Chances are that you don’t know what it’s like to be homeless. I’m not talking about being down on your luck, I’m talking about having no reliable roof over your head.
The other day I was speaking with Eddie Ice Cream Jones (lead image), a bike advocate in Buffalo, who told me that if I ever came across any small grills along the side of the road, to let him know. I asked why, and he told me that he collects them for the homeless so that they can cook their food and warm their hands during the wintertime.
I asked Eddie how he ever came up with the idea, and he said, “Years ago, I found that I had no food in the house. I’m talking, not a thing. I had a month’s worth of food for the dog, but nothing for me. So I went to the food pantry and they gave me a meal. Then they gave me some food to take home. I thought about how lucky I was to have a home, and a stove, so that I could heat up the food – chicken, canned vegetables, etc. Then I thought about my friend Jason who was homeless. The next time I saw a small grill on the side of the road, I put it on the back of my bike and when I saw him I gave it to him, along with some charcoal. It’s amazing what a difference it can be to have something that means the difference between a cold bite to eat on a winter’s day, and a warm meal. After that, I decided that I would continue to do the same thing for other homeless people – I’ve been doing it for six years now.”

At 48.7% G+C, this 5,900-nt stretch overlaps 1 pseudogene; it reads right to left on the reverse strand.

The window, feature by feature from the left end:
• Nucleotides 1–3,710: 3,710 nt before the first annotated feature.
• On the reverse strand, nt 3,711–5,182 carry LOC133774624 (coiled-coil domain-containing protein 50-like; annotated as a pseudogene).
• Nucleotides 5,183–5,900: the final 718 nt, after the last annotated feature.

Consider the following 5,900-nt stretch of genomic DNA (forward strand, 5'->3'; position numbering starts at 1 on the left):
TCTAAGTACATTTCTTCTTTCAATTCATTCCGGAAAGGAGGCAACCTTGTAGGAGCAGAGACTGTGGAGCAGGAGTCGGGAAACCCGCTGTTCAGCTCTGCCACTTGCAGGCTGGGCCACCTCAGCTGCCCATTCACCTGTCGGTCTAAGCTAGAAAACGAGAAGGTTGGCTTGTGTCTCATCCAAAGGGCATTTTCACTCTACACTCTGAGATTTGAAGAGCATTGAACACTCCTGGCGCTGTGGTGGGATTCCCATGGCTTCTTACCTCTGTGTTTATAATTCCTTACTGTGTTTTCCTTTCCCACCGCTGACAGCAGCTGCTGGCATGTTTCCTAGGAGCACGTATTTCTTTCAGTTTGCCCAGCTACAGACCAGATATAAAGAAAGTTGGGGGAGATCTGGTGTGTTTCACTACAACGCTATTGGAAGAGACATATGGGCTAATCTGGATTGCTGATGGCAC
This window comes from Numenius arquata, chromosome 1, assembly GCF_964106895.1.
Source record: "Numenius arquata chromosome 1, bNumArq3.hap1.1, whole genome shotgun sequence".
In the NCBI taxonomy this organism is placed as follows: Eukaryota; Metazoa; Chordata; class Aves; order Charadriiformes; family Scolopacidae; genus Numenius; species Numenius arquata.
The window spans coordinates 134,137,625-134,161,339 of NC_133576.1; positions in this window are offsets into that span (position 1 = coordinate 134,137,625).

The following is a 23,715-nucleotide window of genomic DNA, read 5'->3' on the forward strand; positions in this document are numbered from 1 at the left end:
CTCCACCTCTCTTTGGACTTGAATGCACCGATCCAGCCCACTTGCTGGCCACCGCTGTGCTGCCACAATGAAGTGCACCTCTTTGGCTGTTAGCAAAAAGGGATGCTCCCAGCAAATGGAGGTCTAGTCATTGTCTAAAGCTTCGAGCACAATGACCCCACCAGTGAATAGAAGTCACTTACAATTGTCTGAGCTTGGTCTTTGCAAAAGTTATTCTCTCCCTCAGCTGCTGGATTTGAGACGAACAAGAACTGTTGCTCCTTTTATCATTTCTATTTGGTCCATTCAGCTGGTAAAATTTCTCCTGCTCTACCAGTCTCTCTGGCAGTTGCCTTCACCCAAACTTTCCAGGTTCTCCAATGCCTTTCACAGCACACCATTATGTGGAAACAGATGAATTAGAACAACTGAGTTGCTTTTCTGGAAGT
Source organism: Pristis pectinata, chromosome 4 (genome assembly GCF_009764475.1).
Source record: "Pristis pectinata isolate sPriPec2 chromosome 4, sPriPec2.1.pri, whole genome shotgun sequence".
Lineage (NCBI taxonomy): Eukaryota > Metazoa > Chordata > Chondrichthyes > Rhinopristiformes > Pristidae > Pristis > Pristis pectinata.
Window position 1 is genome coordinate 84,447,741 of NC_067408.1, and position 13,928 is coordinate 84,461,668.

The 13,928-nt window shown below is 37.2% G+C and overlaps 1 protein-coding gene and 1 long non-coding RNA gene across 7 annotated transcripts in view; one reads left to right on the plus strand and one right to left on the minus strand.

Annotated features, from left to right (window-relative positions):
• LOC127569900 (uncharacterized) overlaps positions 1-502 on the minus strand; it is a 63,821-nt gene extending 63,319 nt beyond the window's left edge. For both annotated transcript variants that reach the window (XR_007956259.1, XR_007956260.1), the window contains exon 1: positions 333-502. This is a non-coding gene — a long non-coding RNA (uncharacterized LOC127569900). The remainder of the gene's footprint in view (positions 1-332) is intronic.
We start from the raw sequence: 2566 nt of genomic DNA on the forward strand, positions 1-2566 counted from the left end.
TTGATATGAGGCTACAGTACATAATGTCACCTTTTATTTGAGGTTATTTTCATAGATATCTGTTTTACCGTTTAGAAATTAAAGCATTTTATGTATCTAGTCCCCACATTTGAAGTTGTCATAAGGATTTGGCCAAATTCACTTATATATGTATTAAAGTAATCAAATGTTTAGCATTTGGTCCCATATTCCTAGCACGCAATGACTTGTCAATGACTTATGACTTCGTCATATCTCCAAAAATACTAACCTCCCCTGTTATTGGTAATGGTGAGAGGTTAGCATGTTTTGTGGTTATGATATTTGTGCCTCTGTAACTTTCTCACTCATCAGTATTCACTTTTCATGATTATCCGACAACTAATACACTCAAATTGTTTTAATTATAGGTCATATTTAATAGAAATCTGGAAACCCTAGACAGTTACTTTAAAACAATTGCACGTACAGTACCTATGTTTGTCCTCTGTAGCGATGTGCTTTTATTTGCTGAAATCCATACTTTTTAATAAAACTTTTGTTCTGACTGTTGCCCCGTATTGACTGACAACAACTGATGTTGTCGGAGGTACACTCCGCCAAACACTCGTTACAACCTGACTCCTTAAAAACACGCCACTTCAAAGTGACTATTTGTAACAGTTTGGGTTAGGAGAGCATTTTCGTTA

Along with giving them the grills, Eddie tells the recipients about the importance of safety – to not use the grills inside temporary shelters, such as tents and boxes, for fear of fires, or smoke inhalation. “But they pretty much know to keep the grills outside,” Eddie reassured me. “They pack them up when they go from place to place. A small grill doesn’t mean much to most people, but to people living out on the street, it’s a big deal. And items like this typically get tossed curbside, which is when I grab them.”
It would be great to see this effort steamroll into a more cohesive program, but for now it’s really just Eddie who is making it happen. “I want to talk to Friends of the Night People about being a drop-off center for the grills,” Eddie told me. “Right now, people can drop off their small grills to the Little Africa Cultural Club – 356 South Elmwood. St John’s Baptist Church also distributes them. Toss a bag of charcoal inside if you can. The most important thing is, don’t throw them out in the trash if there is more life left in them. People want to feed the homeless, and clothe them, but Buffalo winters are cold, and a small grill can really make a big difference to someone who could use it during the wintertime.”